Over the past week, thousands of people in occupied Palestine protested against Benjamin Netanyahu’s regime.
Their angst was directed at both his personal corruption and his regime’s failure to deal with the coronavirus crisis.
The protestors were not Palestinians, but Jewish citizens of Israel.
This may be one reason why the corporate media, which has a default pro-Israel bias, largely ignored the protests, even though they were brutally put down.
Western corporate media has for decades painted a rosy picture of a unified, civil and “tolerant” Zionist society which supposedly represents the Jews of the world.
Even though the protests in occupied Palestine lasted several days, they received scant attention and were analyzed through a shallow transactional perspective.
While Zionist Israel’s deeply ingrained anti-Semitic and radical secular policies put a big question mark on its claim to represent Jewish people worldwide, the latest protests highlight deep divisions within the secular segment of Israeli society.
They once again point to the fact that divisions within Israel combined with regional geopolitical developments will hit the Zionist entity hard, much harder than many expect.
One of the key developments that will further exacerbate intra-Zionist tensions is the upcoming presidential selection process in the US.
Whatever the outcome, it will embolden Zionist politicians allied with one side or the other to pressure their domestic opponents.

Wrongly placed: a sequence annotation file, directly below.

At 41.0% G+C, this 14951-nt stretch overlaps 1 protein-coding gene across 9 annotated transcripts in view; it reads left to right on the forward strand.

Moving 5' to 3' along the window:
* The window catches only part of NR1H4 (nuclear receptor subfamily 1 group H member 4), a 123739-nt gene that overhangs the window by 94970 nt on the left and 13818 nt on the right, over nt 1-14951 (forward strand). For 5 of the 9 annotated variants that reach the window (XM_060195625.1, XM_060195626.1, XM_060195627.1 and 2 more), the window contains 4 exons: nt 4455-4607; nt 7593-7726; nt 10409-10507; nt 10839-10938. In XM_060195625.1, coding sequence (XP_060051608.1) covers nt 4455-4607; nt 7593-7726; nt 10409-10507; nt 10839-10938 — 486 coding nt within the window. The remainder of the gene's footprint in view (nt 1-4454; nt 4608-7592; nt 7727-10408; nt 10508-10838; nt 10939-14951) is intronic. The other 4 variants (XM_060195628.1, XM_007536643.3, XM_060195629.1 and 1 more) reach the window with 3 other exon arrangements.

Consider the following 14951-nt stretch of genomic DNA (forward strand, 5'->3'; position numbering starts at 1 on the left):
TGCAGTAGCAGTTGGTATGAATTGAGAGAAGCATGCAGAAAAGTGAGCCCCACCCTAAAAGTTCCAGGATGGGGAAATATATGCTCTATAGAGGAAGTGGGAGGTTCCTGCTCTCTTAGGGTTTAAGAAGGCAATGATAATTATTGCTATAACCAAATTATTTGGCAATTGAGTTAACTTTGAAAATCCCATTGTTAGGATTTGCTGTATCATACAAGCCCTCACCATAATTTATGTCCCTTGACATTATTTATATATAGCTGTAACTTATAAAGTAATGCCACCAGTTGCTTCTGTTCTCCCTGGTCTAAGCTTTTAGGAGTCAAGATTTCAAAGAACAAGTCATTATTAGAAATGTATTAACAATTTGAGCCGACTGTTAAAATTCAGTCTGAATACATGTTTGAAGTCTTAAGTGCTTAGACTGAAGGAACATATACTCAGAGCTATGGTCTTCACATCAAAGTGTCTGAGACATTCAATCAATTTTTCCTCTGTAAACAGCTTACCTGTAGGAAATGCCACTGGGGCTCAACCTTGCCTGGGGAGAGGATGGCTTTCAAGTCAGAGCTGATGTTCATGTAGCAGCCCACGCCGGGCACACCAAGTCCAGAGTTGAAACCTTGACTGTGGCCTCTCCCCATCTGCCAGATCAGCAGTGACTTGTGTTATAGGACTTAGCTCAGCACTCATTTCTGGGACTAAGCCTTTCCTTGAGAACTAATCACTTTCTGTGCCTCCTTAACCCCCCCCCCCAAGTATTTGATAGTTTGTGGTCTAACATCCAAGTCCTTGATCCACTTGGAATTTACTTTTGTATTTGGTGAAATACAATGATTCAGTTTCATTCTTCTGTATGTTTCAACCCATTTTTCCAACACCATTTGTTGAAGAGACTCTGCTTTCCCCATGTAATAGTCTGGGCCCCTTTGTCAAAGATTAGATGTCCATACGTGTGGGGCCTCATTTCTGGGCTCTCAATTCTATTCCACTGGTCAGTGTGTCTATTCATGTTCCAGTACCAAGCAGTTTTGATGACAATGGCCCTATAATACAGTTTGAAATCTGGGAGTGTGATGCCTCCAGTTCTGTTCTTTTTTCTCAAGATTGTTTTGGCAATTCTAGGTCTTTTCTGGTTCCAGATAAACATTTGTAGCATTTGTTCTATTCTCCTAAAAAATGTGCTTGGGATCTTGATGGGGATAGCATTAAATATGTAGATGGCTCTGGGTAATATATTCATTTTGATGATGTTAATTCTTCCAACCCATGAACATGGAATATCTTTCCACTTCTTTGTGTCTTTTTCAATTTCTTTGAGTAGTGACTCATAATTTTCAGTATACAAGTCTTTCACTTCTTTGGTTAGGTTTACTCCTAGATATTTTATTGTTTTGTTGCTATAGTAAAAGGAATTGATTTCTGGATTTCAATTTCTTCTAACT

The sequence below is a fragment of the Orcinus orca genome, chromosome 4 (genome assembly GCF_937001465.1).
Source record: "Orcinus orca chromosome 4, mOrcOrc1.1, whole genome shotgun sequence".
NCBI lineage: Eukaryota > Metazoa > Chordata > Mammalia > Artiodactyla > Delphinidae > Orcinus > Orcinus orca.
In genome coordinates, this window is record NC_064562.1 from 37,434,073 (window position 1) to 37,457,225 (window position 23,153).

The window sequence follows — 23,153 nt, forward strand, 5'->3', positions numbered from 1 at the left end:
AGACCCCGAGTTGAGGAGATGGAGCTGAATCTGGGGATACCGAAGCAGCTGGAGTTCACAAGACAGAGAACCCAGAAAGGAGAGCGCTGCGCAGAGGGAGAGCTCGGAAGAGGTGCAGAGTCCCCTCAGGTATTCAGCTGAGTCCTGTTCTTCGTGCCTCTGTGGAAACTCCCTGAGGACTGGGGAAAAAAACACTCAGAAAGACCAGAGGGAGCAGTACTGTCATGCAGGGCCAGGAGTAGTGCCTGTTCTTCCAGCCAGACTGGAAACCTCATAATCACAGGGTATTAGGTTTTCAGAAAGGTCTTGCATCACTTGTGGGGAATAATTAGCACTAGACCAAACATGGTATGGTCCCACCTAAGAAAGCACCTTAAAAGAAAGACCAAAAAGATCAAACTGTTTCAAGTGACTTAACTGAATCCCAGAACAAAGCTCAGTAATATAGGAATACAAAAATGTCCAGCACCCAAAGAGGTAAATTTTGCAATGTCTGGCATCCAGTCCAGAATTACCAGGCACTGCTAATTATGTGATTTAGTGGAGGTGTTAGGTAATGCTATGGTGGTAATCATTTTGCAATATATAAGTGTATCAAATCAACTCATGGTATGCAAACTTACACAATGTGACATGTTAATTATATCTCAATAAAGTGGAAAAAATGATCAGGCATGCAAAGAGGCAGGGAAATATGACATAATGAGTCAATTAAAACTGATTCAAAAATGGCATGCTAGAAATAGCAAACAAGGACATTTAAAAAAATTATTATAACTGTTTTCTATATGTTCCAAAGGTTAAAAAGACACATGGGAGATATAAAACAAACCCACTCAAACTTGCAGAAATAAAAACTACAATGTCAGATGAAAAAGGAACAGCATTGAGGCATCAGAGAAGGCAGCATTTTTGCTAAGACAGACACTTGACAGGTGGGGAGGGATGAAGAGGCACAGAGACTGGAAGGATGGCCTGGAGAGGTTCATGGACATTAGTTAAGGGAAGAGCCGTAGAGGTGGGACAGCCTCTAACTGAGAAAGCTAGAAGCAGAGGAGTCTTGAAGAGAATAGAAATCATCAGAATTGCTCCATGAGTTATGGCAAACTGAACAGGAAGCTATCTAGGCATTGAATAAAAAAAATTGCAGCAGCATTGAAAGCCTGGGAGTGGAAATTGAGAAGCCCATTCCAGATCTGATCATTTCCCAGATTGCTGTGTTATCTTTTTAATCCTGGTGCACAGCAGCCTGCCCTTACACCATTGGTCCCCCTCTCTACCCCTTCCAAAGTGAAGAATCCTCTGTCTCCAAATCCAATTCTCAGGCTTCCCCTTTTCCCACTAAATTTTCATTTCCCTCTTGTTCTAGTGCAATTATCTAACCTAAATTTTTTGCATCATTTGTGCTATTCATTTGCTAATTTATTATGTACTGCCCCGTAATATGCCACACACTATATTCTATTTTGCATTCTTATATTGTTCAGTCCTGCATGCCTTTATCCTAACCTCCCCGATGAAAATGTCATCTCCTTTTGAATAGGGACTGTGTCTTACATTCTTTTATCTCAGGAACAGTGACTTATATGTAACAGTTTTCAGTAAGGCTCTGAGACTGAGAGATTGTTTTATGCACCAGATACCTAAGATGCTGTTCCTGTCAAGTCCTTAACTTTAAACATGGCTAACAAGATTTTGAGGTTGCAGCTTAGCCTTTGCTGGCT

This will further aggravate the divisions and make it more difficult to agree on how to manage Israel’s growing regional challenges.
The current Zionist leadership has allied itself too closely to Donald Trump’s camp.
If Trump loses, for the new American regime, this factor will linger on for a while.
While this may appear to be a minor glitch, once Lebanon and Syria ride out the first year of the economic war against them, Israel will have very few options in containing the resistance axis.
Israelis have invested much hope in the economic warfare on Lebanon and Syria after they failed politically and militarily in Syria.
Another key factor which will create long-term obstacles for Israel is the ability of Turkey, Iran and Russia to manage their differences in a mature and non-confrontational manner.
The Zionists have invested immense political capital to escalate Iran-Turkey differences over Syria into a regional cold war.
This has not happened. Iran and Turkey seem to concur on Israel’s highly destabilizing role in the region.
During the first Friday prayers at the re-opened Hagia Sofya mosque in Istanbul, which was led by the officialdom of the Turkish state, the centrality of liberating the occupied Al-Aqsa mosque was mentioned several times.
While outwardly it may appear that Israel has managed to come out of the war on Syria unscathed, it is a false impression.
Israel and its patrons lost the war in Syria. Soon the ramifications of this loss will begin to manifest themselves on the broader regional canvas.